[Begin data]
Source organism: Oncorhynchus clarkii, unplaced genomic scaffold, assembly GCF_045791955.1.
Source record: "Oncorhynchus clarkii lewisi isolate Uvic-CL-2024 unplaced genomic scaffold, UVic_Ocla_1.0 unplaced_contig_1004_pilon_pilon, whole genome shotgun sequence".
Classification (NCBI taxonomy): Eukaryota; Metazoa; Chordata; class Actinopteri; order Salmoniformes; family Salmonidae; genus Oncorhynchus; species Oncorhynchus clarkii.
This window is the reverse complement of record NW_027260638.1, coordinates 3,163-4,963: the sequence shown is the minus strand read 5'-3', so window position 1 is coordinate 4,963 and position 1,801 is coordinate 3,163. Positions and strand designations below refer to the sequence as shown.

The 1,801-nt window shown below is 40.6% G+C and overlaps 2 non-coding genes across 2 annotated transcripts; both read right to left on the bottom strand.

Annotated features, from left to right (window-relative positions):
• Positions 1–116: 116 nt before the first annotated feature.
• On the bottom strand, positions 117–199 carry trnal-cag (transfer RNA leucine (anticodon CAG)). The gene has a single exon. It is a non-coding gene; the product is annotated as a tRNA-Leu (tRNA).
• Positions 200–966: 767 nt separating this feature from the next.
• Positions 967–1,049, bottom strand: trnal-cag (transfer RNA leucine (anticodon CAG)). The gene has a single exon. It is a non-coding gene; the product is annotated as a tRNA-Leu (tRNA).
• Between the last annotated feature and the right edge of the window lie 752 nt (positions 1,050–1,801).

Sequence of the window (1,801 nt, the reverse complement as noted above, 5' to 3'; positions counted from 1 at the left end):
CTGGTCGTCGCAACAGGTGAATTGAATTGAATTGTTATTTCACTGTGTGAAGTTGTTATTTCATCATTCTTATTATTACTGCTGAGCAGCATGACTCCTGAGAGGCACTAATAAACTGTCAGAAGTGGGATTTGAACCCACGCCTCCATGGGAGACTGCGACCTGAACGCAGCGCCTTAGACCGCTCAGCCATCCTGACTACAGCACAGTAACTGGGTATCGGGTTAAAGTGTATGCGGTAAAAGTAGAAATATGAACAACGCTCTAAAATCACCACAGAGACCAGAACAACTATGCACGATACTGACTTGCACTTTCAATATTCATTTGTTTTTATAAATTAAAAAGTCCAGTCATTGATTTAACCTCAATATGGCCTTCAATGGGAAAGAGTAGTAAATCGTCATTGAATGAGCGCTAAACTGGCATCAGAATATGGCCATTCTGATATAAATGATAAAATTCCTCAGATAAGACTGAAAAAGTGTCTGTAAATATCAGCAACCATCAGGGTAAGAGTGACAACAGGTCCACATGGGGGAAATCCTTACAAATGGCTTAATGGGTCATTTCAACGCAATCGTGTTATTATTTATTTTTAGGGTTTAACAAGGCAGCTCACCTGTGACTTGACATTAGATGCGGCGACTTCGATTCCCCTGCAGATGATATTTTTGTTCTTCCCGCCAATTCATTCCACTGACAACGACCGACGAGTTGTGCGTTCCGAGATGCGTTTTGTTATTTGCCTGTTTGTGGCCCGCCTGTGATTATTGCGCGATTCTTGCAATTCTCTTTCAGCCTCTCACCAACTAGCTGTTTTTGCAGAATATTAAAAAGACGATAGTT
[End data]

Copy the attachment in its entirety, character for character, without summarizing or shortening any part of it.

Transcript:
Source organism: Oncorhynchus clarkii, unplaced genomic scaffold, assembly GCF_045791955.1.
Source record: "Oncorhynchus clarkii lewisi isolate Uvic-CL-2024 unplaced genomic scaffold, UVic_Ocla_1.0 unplaced_contig_1004_pilon_pilon, whole genome shotgun sequence".
Classification (NCBI taxonomy): Eukaryota; Metazoa; Chordata; class Actinopteri; order Salmoniformes; family Salmonidae; genus Oncorhynchus; species Oncorhynchus clarkii.
This window is the reverse complement of record NW_027260638.1, coordinates 3,163-4,963: the sequence shown is the minus strand read 5'-3', so window position 1 is coordinate 4,963 and position 1,801 is coordinate 3,163. Positions and strand designations below refer to the sequence as shown.

The 1,801-nt window shown below is 40.6% G+C and overlaps 2 non-coding genes across 2 annotated transcripts; both read right to left on the bottom strand.

Annotated features, from left to right (window-relative positions):
• Positions 1–116: 116 nt before the first annotated feature.
• On the bottom strand, positions 117–199 carry trnal-cag (transfer RNA leucine (anticodon CAG)). The gene has a single exon. It is a non-coding gene; the product is annotated as a tRNA-Leu (tRNA).
• Positions 200–966: 767 nt separating this feature from the next.
• Positions 967–1,049, bottom strand: trnal-cag (transfer RNA leucine (anticodon CAG)). The gene has a single exon. It is a non-coding gene; the product is annotated as a tRNA-Leu (tRNA).
• Between the last annotated feature and the right edge of the window lie 752 nt (positions 1,050–1,801).

Sequence of the window (1,801 nt, the reverse complement as noted above, 5' to 3'; positions counted from 1 at the left end):
CTGGTCGTCGCAACAGGTGAATTGAATTGAATTGTTATTTCACTGTGTGAAGTTGTTATTTCATCATTCTTATTATTACTGCTGAGCAGCATGACTCCTGAGAGGCACTAATAAACTGTCAGAAGTGGGATTTGAACCCACGCCTCCATGGGAGACTGCGACCTGAACGCAGCGCCTTAGACCGCTCAGCCATCCTGACTACAGCACAGTAACTGGGTATCGGGTTAAAGTGTATGCGGTAAAAGTAGAAATATGAACAACGCTCTAAAATCACCACAGAGACCAGAACAACTATGCACGATACTGACTTGCACTTTCAATATTCATTTGTTTTTATAAATTAAAAAGTCCAGTCATTGATTTAACCTCAATATGGCCTTCAATGGGAAAGAGTAGTAAATCGTCATTGAATGAGCGCTAAACTGGCATCAGAATATGGCCATTCTGATATAAATGATAAAATTCCTCAGATAAGACTGAAAAAGTGTCTGTAAATATCAGCAACCATCAGGGTAAGAGTGACAACAGGTCCACATGGGGGAAATCCTTACAAATGGCTTAATGGGTCATTTCAACGCAATCGTGTTATTATTTATTTTTAGGGTTTAACAAGGCAGCTCACCTGTGACTTGACATTAGATGCGGCGACTTCGATTCCCCTGCAGATGATATTTTTGTTCTTCCCGCCAATTCATTCCACTGACAACGACCGACGAGTTGTGCGTTCCGAGATGCGTTTTGTTATTTGCCTGTTTGTGGCCCGCCTGTGATTATTGCGCGATTCTTGCAATTCTCTTTCAGCCTCTCACCAACTAGCTGTTTTTGCAGAATATTAAAAAGACGATAGTT